Interesting fact #5- There is no bathroom in the house, so there is a bowl where people went poop and pee during the night. Thank God for modern technology!

Overall, this plantation was really cool and I would highly recommend it if you are visiting Charleston!

Camera Settings & Aperture

Since I have owned my camera, it is alway on “auto” mode. I have taken nice pictures, but it is time to get it off auto mode, and understand the other functions it has and be more creative. This post is not necessarily going to be interesting, but a post for me to gather my thoughts and compare some different settings. I started taking a camera class at Charleston Center for Photography, and am super excited about what I have learned in my first class, some of which I am going to share with you.

Camera Settings

Most DSLR cameras have a variety of auto functions to choose from ( auto, landscape, portrait, etc.)  They also have settings where the photographer gets to pick settings (p-program, a-aperture priority, s-shutter priority, m-manual. I learned  in detail about two modes that I have been practicing in this week.

A- Aperture priority-semi-automatic mode allowing the photographer to set a desired aperture. The camera will select an appropriate shutter speed to get an average exposure. Aperture is also knows as “f stops” and is written as f11, f2.8, etc.

S-Shutter priority semi-automatic mode allowing the photographer to select a desired shutter speed and the camera sets the proper aperture to get an average exposure. Shutter speed is expressed in fractures of a second, written as 1/125, 1/60, etc.

So what is aperture?

  • Aperture refers to the hole in the lens that allows light to pass through the shutter.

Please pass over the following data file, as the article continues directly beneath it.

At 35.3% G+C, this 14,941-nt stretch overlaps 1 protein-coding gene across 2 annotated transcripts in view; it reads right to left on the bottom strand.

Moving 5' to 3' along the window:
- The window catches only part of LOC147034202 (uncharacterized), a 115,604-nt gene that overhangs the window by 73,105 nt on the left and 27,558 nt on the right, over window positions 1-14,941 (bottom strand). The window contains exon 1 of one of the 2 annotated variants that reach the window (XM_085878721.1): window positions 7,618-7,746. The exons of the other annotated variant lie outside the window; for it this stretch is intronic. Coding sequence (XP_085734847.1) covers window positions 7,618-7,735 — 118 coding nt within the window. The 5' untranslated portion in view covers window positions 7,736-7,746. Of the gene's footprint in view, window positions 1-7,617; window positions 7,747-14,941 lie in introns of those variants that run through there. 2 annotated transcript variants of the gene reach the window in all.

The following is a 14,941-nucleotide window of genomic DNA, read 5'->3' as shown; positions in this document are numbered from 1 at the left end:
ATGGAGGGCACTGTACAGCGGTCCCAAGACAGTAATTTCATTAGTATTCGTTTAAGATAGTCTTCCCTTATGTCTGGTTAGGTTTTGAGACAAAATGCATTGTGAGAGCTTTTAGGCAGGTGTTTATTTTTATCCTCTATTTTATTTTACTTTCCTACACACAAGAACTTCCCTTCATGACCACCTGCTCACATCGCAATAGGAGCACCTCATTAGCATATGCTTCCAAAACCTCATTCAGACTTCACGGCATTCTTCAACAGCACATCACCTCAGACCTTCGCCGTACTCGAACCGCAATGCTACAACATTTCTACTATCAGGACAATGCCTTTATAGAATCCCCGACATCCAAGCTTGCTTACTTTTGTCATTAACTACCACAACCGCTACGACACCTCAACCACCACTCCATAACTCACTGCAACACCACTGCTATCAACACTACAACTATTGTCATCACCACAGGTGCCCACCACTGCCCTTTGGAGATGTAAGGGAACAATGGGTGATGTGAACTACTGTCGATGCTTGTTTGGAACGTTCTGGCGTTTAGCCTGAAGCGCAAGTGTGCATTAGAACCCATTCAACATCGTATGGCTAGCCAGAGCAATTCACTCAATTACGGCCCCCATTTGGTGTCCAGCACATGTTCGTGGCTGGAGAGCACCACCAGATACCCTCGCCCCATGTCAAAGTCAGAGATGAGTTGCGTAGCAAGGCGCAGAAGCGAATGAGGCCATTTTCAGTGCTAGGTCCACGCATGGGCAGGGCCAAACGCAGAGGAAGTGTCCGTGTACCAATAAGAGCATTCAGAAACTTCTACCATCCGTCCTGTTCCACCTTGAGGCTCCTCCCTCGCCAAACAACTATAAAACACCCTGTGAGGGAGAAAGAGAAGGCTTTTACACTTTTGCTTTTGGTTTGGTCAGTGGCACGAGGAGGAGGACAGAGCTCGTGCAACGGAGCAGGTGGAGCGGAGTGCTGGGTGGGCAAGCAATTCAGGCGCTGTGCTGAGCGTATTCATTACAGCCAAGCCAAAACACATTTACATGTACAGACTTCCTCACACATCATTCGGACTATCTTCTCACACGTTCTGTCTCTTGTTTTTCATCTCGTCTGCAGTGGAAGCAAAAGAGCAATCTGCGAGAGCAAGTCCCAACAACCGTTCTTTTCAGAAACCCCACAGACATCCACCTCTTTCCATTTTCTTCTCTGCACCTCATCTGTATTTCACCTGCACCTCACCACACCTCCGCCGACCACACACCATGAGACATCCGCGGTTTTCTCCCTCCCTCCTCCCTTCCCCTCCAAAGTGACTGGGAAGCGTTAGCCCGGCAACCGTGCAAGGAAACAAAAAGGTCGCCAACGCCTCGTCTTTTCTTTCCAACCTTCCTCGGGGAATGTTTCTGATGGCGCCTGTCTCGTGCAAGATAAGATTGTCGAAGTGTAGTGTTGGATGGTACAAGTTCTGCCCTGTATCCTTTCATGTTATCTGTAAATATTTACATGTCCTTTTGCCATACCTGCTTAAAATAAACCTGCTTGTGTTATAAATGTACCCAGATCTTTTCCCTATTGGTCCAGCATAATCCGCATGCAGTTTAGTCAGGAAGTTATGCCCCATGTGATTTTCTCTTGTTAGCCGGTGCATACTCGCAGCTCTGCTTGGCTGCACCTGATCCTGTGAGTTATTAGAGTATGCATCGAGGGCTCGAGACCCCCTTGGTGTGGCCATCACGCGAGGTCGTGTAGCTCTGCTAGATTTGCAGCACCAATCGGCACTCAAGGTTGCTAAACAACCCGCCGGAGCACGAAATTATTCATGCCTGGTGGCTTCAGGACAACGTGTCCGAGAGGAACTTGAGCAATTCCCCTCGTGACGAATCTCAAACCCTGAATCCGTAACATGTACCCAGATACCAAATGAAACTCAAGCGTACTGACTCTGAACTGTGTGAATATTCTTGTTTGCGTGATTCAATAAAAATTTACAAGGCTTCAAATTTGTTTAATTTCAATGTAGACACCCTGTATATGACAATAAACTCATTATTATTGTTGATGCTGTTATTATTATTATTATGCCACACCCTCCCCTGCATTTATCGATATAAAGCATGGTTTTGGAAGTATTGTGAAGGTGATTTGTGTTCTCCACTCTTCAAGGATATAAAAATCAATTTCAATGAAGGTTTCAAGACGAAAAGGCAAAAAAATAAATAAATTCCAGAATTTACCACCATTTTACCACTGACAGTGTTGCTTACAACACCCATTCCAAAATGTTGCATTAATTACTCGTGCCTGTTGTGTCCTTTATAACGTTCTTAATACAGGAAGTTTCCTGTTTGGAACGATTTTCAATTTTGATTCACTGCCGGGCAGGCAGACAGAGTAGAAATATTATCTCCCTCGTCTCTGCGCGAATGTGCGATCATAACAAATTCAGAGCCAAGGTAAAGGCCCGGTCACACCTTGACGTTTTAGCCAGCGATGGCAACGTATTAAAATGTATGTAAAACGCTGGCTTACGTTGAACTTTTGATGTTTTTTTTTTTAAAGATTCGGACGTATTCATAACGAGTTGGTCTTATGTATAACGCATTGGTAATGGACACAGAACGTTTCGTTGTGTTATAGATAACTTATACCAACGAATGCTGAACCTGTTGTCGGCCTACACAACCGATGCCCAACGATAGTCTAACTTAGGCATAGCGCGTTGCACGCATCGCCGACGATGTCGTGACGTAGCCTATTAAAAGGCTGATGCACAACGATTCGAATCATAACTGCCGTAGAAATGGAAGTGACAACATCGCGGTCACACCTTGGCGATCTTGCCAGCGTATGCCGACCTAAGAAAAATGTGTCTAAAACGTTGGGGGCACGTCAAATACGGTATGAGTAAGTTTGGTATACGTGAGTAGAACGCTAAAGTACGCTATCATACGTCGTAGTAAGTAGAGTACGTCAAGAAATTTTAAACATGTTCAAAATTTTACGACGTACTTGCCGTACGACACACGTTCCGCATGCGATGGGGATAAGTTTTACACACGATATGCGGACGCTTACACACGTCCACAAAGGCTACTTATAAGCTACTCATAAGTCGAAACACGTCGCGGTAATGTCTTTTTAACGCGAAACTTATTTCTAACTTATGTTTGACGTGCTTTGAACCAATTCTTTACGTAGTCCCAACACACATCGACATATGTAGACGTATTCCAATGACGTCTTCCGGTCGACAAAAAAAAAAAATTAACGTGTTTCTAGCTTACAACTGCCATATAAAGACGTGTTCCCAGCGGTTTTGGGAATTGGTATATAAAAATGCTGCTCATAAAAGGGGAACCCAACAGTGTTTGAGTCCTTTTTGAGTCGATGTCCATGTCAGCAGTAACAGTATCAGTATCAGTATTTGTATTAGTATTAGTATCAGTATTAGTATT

• The aperture setting or f-stop is adjustable.
  • The higher aperture number, the less light will reach the sensor.
  • Aperture is the primary control for depth of field(portion of a scene that appears sharp). Greater numbers give greater depth, lesser numbers give less depth.
  • The largest aperture numbers refer to the smaller lens opening; conversely, the smaller the number the larger the opening.
  • Changing from any aperture to the next higher number (e.g f8 to f11) reduces the diameter of the lens opening by half, and therefore, cuts the light reaching the film in half. Changing to the next lower number (e.g f8 to f4) doubles the area of the lens opening which doubles the amount of light reaching the film. This change is one “f” stop.
  • Aperture priority mode allows the photographer to select the aperture desired for a particular shot, and the camera selects the appropriate shutter speed based on camera ISO settings and the brightness of the scene.  This selection will always render the scene medium in tonality and will not compensate for overly bright (thick snow) or overly dark (dark trees) scenes.
  • Three things affect depth of field;aperture, focal length, and camera-to-subject distance.
  • Landscape pictures=high depth of field=less light=large aperture
  • Portraits or single subject in busy backrgound=low depth of field=more light= small aperture.

So how do I remember it?

Less depth of field=only subject in focus, background blurry=more light let in camera=bigger circle= small f number=portraits

More depth of field= everything in focus=less light in camera=little circle=large f number= landscapes

F36, shutter speed 5/8 second. Typically when someone is shooting landscapes they want a lot of picture to be in focus like this one.  

This is the same picture, with different settings. I changed the aperture, so the camera adjusted the shutter speed accordingly. The numbers for this picture are f 5.6, Shutter speed 1/60 second. This picture was shot in aperture priority, with a f5.6, which is toward the low end of aperture. It has low depth of field, see how much less detail is in this picture compared to the one above?


I would like to start this blog of with this statement…I have never been fond of ponies. In fact, every pony that I have ever came into contact with has been mean and vicious. I just don’t understand why people would want a mean little creature when they could have a horse that you could actually ride without worrying if you were going to get bitten or bucked off. I have particular memories of Jerrod and me riding his pony “Sugar” hanging on for dear life as she took off. That being said, these mini ponies are the cutest things EVER! I will own one someday….